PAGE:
Hanna Poffenbarger centers her professional work around soil management for climate-friendly agriculture. The University of Kentucky College of Agriculture, Food and Environment professor tailors her research around understanding soil carbon and nutrient cycling to develop agricultural systems with improved productivity and environmental performance. The Foundation for Food & Agriculture Research recently rewarded Poffenbarger for her work improving soil quality.
FFAR’s New Innovator in Food & Agriculture Research Award provides early-career scientists with the investment they need to launch successful research careers. Young faculty often find it difficult to obtain grant funding. To launch the careers of scientists whose research addresses critical food and agricultural challenges, FFAR established the New Innovator Awards. By receiving these awards, grantees can concentrate entirely on research without being pressured to secure additional funding.
“I think that climate change has become such an urgent issue,” said Poffenbarger, an assistant professor of soil nutrient management in the UK Department of Plant and Soil Sciences. “I’m interested in doing my part to reduce the effects of it on humanity. I feel that building up soil organic matter is an important way of not only combating it, but adapting. Building up soil organic matter is not only important for removing carbon from the atmosphere, but also, to make the soils more healthy and resilient.”
Organic matter is a key component of soil that affects its physical, chemical and biological properties, contributing greatly to its proper functions on which human societies depend. Higher organic matter in the soil builds up its structure or tilth, which means more physical stability. This increases oxygen in the soil and water drainage and retention. It also lowers the danger of erosion and nutrient leaching.
Soils are limited natural resources. While they are treated as renewable due to the fact they are constantly forming, their production occurs at exceedingly slow rates. A single inch of topsoil can take hundreds of years to mature. Poffenbarger hopes she can discover management practices to protect soil and regenerate soil organic matter, which can aid in creating a healthier planet.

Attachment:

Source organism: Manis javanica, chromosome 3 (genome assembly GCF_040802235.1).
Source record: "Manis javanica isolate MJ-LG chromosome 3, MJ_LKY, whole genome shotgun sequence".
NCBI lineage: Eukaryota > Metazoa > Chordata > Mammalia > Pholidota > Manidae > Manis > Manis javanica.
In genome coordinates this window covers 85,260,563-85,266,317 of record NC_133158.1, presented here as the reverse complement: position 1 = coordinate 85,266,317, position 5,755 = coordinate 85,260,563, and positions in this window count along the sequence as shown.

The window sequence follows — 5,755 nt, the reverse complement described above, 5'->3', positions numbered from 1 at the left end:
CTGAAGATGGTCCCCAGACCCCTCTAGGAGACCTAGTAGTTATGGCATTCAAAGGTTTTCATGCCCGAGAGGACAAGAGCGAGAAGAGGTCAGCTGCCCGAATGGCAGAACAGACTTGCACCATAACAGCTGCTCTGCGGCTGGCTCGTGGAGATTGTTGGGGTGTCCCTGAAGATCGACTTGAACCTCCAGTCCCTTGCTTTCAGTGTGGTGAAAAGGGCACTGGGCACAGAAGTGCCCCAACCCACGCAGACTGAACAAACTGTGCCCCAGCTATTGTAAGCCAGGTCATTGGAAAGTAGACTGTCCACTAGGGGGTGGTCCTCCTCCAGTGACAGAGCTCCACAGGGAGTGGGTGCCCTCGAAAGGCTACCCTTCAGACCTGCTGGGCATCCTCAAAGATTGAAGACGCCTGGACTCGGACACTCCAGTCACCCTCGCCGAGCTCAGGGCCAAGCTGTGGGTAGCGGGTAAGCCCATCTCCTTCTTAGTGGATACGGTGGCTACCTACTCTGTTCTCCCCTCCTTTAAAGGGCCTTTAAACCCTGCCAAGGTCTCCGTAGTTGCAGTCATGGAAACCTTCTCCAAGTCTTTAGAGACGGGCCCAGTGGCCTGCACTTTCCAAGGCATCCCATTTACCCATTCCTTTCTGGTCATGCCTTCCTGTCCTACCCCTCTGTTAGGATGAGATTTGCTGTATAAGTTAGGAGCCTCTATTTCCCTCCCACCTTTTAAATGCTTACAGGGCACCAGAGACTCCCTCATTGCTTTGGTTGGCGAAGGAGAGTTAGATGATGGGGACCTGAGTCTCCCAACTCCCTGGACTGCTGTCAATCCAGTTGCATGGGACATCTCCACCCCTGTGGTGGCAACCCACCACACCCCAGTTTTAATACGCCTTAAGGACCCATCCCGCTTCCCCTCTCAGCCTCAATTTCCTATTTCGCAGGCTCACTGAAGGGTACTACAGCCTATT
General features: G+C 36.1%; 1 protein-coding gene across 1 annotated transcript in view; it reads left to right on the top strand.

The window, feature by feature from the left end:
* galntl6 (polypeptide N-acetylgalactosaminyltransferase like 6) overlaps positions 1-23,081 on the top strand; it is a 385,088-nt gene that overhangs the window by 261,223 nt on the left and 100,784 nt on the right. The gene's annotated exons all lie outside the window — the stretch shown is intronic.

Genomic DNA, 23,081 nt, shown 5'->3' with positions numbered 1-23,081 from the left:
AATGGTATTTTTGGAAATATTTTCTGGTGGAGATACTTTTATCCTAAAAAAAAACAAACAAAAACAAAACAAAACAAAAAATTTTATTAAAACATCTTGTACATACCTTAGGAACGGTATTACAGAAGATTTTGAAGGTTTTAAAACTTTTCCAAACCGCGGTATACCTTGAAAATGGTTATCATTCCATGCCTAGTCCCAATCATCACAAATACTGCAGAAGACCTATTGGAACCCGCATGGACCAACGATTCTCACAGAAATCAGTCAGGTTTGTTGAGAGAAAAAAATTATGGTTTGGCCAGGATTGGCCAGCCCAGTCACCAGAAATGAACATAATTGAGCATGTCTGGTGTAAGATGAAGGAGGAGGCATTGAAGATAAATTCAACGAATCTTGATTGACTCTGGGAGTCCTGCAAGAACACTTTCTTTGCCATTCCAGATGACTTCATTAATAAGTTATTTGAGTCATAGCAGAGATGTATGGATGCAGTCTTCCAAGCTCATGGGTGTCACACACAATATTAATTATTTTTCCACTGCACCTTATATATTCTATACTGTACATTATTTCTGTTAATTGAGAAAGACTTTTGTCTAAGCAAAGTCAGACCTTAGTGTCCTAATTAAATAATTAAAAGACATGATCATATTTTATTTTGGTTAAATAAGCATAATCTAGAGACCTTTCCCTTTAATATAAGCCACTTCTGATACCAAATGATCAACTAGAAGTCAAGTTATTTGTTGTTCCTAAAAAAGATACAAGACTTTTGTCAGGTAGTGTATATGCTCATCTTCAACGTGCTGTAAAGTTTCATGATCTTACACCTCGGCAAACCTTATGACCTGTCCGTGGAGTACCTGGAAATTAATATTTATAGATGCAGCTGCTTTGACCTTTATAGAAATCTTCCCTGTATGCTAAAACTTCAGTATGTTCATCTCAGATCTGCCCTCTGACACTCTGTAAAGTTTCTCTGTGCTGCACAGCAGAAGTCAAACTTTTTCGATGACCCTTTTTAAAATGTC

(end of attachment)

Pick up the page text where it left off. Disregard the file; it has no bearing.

While most research centers on the top six inches of soil, Poffenbarger wants to better understand the layers below that.
“A lot of our understanding of carbon in the soil comes from studies that just focus on the top layer,” Poffenbarger said. “The studies we do have shown different responses to management. For example, tillage usually decreases organic matter in the topsoil, but can sometimes build up soil carbon in deeper layers. So, there is a lack of knowledge in the deep soil, but it is important to understand because half or more of the carbon can be found below the topsoil.”
Plant roots are very effective at building soil organic matter. Increasing root growth can enhance soil health; however, uncertainties exist which limit the capability to take advantage of the soil health attributes roots could provide.
“One project specifically measures the carbon that’s getting added to the soil and transformed into stable organic matter from cover crops that are winter-killed or spring-killed to understand the importance of continuous living roots for soil health,” she said.
One graduate student working with Poffenbarger said she was also drawn into this work to help the environment.
“What drew me specifically to this project was the idea that farmers could be paid for things such as carbon stocks, which they already have on their farm,” said Danielle Doering, Poffenbarger’s assistant who already received a bachelor’s degree in natural resources and environmental science from UK and is currently working on a master’s degree in integrated plant and soil science. “Dr. Poffenbarger has been a wonderful teacher and leader and she is doing some really great work in agriculture. One day I hope to work as a sustainability manager for an organization and I think this work aligns really well with those goals.”
Poffenbarger believes that her research will be very beneficial in helping the Earth reverse some of the effects of climate change.
“Through our research, we hope to learn which aspects of roots are most beneficial to soil health, and how we can manage soils to maximize the benefits from roots,” she said. “Finding some of the answers to this question could help our planet become a healthier place.”